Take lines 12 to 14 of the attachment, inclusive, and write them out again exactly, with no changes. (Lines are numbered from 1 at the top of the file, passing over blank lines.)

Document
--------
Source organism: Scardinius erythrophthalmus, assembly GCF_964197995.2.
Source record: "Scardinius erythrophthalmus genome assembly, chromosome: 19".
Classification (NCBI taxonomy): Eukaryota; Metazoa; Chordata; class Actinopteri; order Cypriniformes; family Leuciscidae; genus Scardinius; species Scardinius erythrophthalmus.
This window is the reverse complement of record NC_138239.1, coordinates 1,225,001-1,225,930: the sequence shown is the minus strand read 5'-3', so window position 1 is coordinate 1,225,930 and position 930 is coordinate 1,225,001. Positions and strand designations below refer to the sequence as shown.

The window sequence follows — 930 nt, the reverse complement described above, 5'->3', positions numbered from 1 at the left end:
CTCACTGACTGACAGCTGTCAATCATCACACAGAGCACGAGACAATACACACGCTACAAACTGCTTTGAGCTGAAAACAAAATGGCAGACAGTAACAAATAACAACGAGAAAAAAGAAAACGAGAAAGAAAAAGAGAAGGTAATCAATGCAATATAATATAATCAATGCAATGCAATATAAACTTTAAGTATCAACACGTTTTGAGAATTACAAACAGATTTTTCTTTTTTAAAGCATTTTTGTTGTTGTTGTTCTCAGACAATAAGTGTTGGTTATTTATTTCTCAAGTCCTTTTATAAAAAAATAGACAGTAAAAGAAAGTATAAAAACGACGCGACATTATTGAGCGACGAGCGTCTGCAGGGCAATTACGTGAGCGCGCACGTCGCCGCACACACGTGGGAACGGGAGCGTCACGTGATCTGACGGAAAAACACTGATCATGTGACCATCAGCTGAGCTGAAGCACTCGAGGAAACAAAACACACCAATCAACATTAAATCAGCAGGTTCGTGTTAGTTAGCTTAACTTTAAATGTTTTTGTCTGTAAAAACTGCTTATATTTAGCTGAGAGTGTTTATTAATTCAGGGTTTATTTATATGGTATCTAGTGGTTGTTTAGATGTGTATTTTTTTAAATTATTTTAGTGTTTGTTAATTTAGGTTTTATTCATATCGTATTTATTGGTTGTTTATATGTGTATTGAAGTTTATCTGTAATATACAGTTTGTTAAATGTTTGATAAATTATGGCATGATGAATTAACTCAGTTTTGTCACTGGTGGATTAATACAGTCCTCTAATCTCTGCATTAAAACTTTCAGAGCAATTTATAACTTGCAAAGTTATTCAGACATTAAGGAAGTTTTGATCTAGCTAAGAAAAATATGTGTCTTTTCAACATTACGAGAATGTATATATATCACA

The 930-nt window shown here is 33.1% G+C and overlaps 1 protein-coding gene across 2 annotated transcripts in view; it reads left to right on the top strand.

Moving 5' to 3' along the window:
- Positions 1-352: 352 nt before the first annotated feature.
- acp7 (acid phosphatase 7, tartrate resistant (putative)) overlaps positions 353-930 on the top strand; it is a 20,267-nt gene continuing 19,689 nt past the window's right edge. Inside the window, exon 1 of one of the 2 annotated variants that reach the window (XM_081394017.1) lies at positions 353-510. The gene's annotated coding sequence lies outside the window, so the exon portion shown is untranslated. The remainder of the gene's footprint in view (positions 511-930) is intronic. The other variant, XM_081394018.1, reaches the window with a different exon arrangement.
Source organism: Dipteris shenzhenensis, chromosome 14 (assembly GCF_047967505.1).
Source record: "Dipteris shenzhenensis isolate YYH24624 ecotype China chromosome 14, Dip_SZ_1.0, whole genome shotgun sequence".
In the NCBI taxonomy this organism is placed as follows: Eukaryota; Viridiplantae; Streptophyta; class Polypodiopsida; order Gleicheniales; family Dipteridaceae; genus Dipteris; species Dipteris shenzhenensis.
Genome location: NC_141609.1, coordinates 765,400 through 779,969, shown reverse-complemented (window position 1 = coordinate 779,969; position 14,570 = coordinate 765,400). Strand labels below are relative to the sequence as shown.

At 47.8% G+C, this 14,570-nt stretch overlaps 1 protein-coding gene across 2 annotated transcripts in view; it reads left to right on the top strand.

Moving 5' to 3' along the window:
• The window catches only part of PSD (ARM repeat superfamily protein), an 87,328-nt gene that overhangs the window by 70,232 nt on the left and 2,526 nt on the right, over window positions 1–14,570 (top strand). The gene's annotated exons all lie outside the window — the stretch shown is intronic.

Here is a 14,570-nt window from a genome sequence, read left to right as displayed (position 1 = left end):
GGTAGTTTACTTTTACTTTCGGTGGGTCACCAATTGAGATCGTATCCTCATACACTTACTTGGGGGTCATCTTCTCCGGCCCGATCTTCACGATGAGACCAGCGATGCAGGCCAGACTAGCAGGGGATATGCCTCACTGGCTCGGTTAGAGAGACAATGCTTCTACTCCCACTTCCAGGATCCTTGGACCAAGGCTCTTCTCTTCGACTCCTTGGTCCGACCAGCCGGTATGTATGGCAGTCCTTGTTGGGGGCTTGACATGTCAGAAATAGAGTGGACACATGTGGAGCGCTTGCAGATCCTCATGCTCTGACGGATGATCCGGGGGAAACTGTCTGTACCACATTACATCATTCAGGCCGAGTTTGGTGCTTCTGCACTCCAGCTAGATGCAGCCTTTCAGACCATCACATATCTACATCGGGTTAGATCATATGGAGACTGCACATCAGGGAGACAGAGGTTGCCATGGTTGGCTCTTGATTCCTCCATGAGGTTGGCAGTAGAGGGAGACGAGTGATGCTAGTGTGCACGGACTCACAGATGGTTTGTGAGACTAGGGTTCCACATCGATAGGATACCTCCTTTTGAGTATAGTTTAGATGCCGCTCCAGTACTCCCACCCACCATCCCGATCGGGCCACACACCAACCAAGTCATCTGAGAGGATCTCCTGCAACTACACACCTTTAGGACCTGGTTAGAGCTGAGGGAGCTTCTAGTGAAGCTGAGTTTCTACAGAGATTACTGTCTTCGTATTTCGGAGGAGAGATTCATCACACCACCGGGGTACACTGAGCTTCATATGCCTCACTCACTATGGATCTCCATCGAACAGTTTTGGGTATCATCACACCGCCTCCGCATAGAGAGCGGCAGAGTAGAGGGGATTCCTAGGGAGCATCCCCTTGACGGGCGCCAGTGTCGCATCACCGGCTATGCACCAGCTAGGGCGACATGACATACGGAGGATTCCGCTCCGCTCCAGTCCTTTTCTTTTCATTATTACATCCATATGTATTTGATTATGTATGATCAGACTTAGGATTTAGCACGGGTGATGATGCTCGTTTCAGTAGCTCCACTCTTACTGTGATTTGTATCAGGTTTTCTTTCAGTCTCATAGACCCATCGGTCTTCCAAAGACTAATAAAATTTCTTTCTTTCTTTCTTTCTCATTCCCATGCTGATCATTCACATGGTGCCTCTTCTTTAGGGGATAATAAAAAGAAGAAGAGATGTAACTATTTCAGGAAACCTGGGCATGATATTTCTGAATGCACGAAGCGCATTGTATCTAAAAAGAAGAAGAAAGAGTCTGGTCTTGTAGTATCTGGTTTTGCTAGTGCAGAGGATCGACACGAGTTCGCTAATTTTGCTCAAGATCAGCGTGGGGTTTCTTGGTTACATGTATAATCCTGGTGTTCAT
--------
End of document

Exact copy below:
Source record: "Dipteris shenzhenensis isolate YYH24624 ecotype China chromosome 14, Dip_SZ_1.0, whole genome shotgun sequence".
In the NCBI taxonomy this organism is placed as follows: Eukaryota; Viridiplantae; Streptophyta; class Polypodiopsida; order Gleicheniales; family Dipteridaceae; genus Dipteris; species Dipteris shenzhenensis.
Genome location: NC_141609.1, coordinates 765,400 through 779,969, shown reverse-complemented (window position 1 = coordinate 779,969; position 14,570 = coordinate 765,400). Strand labels below are relative to the sequence as shown.